Formiche Ansonica Costa dell’Argentario


Out of stock

Vintage: 2020
Region: Tuscany, Italy
Viticulture: Biodynamic
Grape varieties: Ansonica

Formiche Ansonica Costa dell’Argentario is made from 100% direct press grapes from vines planted in 1993. Aged on fines lees until bottling.

Song: Do It by The Pink Fairies

Additional information

Out of stock

Save 10% when you buy six or more bottles (mix and match) 


About Formiche Ansonica Costa dell’Argentario

Formiche Ansonica Costa dell’Argentario is made from 100% direct press grapes from vines planted in 1993. Aged on fines lees until bottling. Minimal sulfur additions and no fining. Only 1500 bottles were made.

About Formiche

Formiche is comprised of four friends: Simone, Gigi, Dylan, and a second Simone. Three winemakers and an agronomist who crossed paths and shared experiences in various parts of the world before finding themselves back in Tuscany. The project was born from the two-day reunions they would organize once a month to have dinner and blind-taste various wines. Each of them used to bring 4-5 bottles to fill the weekend with wine, the joy of being together, and a lot of laughs. The spark got bigger day by day, and they realized they were all sharing the same feelings, the same energy, the same vision, and the same dream. During one of these weekends, they decided to continue the journey they had unconsciously started years ago.

It became clear in their minds that they were being led to only one place and only one grape variety: Ansonica. A late-ripening white variety (with an alluring golden hue once ripe) planted along the coast of Tuscany (and its nearby islands) since the 11th century, considered more rustic by modern oenological standards, and hence too often replaced with more aromatic and “on-trend” grapes. It has an intriguing history and, at its best, clearly expresses the Tuscan coastal “marine” terroir.

The name “Formiche” has a double meaning – it refers to a group of small islands just off the coast of Tuscany, an often under-recognized paradise of marine biodiversity. Moreover, they liked the idea that Formiche (translation of ‘ants’) is a very cooperative insect and can independently build large structures and lift up to 100 times their weight. While finding the name was easy, finding the vineyards was anything but simple. Not much Ansonica had been left in the area, and they looked obsessively and exclusively for old vineyards on very light sandy soil without any tough clay. It took a couple of years to find the small 2-hectare parcel they began with. South of the Maremma coast is a town called Capalbio, just a few kilometers from the sea. the 30+-year-old vines enjoy very pleasant sea breezes, which mitigate the hot spikes in temperature and help keep consistently healthy plants year-round. The old rows of Ansonica were quite dilapidated, but with their hands, pruning shears, and a huge amount of courage, they bought the vineyard back to life.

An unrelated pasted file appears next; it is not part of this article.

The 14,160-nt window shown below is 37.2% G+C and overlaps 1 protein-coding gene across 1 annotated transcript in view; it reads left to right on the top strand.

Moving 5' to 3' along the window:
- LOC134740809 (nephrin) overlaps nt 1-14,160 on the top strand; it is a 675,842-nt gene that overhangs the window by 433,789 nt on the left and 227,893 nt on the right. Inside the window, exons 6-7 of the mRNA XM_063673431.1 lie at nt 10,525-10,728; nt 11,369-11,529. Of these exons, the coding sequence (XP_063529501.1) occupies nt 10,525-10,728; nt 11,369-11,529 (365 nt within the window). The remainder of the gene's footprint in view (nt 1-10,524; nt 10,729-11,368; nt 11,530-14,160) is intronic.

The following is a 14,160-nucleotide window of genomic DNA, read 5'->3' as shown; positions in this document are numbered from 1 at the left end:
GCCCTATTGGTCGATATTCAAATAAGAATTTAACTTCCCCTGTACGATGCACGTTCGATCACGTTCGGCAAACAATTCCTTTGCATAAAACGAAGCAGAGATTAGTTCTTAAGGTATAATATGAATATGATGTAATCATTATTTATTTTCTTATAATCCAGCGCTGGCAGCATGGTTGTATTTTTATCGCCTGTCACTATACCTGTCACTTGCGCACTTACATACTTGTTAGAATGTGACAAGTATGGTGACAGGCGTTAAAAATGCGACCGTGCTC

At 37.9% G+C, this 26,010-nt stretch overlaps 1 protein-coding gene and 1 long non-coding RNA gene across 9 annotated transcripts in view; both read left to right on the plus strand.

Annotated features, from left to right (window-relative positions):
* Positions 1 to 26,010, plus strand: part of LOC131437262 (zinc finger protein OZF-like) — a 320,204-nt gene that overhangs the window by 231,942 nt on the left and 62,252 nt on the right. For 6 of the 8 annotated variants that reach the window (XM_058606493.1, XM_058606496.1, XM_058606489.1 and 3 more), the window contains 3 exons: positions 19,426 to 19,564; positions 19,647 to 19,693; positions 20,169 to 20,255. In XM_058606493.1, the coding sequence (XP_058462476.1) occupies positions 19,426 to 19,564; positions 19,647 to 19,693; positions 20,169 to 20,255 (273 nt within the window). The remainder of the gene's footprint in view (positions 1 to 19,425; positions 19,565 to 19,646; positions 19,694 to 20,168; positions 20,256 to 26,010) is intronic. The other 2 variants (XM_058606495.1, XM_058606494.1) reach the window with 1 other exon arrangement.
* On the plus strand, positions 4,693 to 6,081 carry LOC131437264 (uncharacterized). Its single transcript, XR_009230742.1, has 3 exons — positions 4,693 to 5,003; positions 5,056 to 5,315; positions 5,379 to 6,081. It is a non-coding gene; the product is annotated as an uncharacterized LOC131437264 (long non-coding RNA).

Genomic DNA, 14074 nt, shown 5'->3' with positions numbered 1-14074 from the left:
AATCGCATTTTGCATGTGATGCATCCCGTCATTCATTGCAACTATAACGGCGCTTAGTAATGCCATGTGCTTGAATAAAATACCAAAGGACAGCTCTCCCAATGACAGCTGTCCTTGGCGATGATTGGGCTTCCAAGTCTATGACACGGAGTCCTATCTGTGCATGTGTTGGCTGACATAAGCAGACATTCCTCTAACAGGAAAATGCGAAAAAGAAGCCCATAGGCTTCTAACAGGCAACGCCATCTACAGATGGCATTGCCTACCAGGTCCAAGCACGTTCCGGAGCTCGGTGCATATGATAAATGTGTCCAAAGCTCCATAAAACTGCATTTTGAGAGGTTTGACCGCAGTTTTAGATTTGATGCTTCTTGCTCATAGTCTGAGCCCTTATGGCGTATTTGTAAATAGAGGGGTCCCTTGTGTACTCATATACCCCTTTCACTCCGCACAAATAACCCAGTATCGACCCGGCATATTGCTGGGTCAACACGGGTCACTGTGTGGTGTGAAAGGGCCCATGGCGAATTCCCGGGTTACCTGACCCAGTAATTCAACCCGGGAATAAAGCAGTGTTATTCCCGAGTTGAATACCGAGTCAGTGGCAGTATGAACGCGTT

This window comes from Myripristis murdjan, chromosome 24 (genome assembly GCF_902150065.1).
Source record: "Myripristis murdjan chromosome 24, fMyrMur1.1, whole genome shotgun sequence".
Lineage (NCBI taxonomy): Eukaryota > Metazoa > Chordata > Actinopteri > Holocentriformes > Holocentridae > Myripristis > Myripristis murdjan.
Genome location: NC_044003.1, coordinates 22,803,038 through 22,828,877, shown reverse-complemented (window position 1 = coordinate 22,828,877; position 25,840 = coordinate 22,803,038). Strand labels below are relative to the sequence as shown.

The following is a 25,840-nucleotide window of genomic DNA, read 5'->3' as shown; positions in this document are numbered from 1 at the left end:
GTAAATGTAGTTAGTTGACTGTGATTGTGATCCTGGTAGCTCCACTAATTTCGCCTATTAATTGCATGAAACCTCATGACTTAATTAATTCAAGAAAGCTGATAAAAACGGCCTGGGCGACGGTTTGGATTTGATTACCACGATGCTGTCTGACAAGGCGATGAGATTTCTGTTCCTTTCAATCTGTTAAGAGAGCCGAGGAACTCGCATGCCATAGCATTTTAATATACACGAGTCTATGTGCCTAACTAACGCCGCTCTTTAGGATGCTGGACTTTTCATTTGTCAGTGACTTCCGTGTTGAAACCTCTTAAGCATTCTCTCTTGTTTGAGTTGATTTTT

Their red, sandy soils with abundant marine deposits are kept healthy with cover crops and green manure. Only copper, sulfur, and herbal teas (common horsetail, nettle, and willow) are used at minimum dosages and only when strictly necessary. They want to strive for the natural equilibrium of the plants and conceptualize them (and themselves) as part of a broader ecosystem with ebbs and flows. The idea is to gradually move away from a “vineyard/plant-centric” viticulture toward a more holistic approach.

At harvest, grapes are evaluated and picked plant-by-plant, only to take bunches when they are ready. In the cellar, unmotivated interventions are avoided, pursuing the idea of ”a natural evolution of the musts, trying to accompany in the cellar what the vintage was in the vineyard.” Fermentations are spontaneous, whole bunches are gently pressed with no clarifications or fining, and sulfur is added only as necessary. “We strongly believe in a truly shared project – to produce a wine that we like and can represent what Ansonica means to us, as producers, and as Tuscan people.”